- We strive to provide complete care for our patients. Learn more about all the services we provide.
You are using an outdated browser. Please upgrade your browser to improve your experience.
|What’s the Best Way to Treat Bad Breath in Pets?|
1. Brush your pet’s teeth daily. Brushing is the best way to keep your pet’s mouth free from bacterial buildup and help control bad breath.
There’s nothing fun about getting a slobbery wet kiss from a dog or a cat with bad breath! Bad breath, also known as halitosis, is generally caused by excessive build-up of odor -producing bacteria inside your pet’s mouth, lungs, or even gut. While most cases of bad breath can be traced back to poor oral hygiene, in some cases, bad breath could be symptomatic of a more serious health problem.
Treating bad breath starts by identifying the cause and taking steps to correct the underlying problem. Other than dental disease, causes of bad breath are oral tumors, tonsillitis, or foreign material in the mouth or voice box area. Even systemic diseases like kidney disease and diabetes can cause a change in the odor of the breath.
However, bad breath in dogs and cats is most commonly linked to the build up of bacteria in the mouth due to poor oral hygiene. In fact, bad breath is the most common warning sign of dental disease. Periodontal disease starts out as plaque. Plaque is a biofilm that contains bacteria which causes gingivitis. Over time, plaque hardens, forming a substance known as tartar. Plaque and tartar lead to swollen, inflamed gums, along with bad breath.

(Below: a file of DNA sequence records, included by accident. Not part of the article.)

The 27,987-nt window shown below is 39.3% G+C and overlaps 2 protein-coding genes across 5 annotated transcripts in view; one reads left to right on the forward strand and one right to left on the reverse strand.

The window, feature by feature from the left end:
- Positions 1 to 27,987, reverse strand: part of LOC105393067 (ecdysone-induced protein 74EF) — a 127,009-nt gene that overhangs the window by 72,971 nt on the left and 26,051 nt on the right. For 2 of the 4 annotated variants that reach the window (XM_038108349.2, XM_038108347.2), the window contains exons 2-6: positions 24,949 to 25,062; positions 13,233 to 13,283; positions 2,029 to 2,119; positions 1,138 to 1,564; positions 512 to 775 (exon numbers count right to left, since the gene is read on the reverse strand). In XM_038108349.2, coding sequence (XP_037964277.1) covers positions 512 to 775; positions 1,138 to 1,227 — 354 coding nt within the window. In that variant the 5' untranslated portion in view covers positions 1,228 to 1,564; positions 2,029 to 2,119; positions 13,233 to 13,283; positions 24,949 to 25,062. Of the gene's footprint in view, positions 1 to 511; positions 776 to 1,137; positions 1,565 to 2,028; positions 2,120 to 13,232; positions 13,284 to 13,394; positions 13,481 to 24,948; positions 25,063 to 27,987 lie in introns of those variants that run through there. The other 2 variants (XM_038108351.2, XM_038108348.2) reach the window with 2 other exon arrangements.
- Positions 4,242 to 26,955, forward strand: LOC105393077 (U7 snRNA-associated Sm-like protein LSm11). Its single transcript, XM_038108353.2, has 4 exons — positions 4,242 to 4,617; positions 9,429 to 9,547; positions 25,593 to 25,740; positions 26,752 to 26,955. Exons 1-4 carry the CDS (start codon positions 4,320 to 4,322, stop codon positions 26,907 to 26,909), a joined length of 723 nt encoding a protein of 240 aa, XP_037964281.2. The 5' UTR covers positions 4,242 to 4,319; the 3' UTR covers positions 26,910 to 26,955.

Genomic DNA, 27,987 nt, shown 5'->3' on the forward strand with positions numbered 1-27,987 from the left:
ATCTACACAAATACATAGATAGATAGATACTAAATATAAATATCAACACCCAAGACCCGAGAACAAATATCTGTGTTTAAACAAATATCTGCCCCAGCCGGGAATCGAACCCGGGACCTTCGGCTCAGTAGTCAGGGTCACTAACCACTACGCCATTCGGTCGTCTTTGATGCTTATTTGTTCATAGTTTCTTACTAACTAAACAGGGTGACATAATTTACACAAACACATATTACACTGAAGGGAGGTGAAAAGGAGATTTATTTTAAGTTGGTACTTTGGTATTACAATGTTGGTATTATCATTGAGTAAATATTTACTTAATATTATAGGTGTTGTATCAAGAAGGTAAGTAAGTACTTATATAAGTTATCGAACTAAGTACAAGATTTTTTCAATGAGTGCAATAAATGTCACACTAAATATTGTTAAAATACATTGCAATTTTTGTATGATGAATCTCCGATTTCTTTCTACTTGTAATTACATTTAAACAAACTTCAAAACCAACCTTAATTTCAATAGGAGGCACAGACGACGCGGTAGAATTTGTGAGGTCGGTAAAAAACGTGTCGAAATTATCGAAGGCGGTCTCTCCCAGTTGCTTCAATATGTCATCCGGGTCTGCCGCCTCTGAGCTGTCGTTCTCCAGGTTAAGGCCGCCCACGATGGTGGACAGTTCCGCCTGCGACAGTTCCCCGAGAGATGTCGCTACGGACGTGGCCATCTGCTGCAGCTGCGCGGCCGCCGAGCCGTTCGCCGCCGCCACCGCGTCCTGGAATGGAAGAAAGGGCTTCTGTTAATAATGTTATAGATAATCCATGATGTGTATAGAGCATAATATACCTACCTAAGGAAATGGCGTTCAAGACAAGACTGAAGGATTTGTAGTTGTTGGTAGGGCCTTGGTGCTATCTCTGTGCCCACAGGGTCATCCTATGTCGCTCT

Abscessed teeth are also common in dogs. These can result from bad periodontal disease, or from a fractured or worn tooth that allows bacteria to move up the canal in the middle of the tooth to the tip where it causes an abscess to form. These abscesses can also cause bad breath.
The best cure for bad breath is to prevent it before it happens. In order to best keep your pet’s breath under control, schedule a yearly dental check-up with your pet’s veterinarian. Veterinary organizations recommend annual dental exams and cleanings for pets.
Additionally, veterinary dentists recommend that pet owners brush their pet’s teeth on a daily basis. Brushing teeth is the best way to cut back on tartar buildup and help control bad breath.
Finally, give your pets access to safe chew toys. Chew toys not only help reduce your pet’s stress level and eliminate boredom, but these toys can help to reduce tartar buildup. Be sure to use a chew toy approved by the Veterinary Oral Health Council (VOHC). Chew toys that are too soft are a danger because pieces may be swallowed causing an obstruction. Chew toys that are too hard, such as nylon, bones, and antlers break teeth. Rope toys can cause threads to get caught between the teeth.
American Animal Hospital Association, “AAHA Dental Care Guidelines for Dogs and Cats.” 2014.
Welcome to South Coastal Animal Health
Dr. Grace Strake DVM, Dr. Lori Harvey DVM, Dr. Liz Czaplicki DVM, Dr. Sandra Tam-Brinker DVM,
Dr. Sophie Johnstone DVM, Dr. Colleen Mead DVM, Dr. Kim Fortier Leidl DVM
South Coastal Animal Health opened it's doors in July of 2006. Privately owned and operated by Dr. Grace Strake, SCAH is a state of the art veterinary practice with a personal touch. Unlike larger hospitals, at South Coastal you will develop a one on one relationship with the doctors and the staff. We offer comprehensive animal health care ranging from preventative medicine and vaccinations to intensive care cases and involved surgical procedures. At South Coastal we pride ourselves on our top quality care, modern, fully equipped facility and friendly, knowledgeable staff.
Your Pets . . . Our Family!
We are open for appointments Monday - Saturday and can handle some emergencies normal business hours.
Visit our Online store for all your prescriptions and food delivered right to your door!
If you'd like one of our staff members to contact you please fill out your information below and we will get back to you as soon as possible!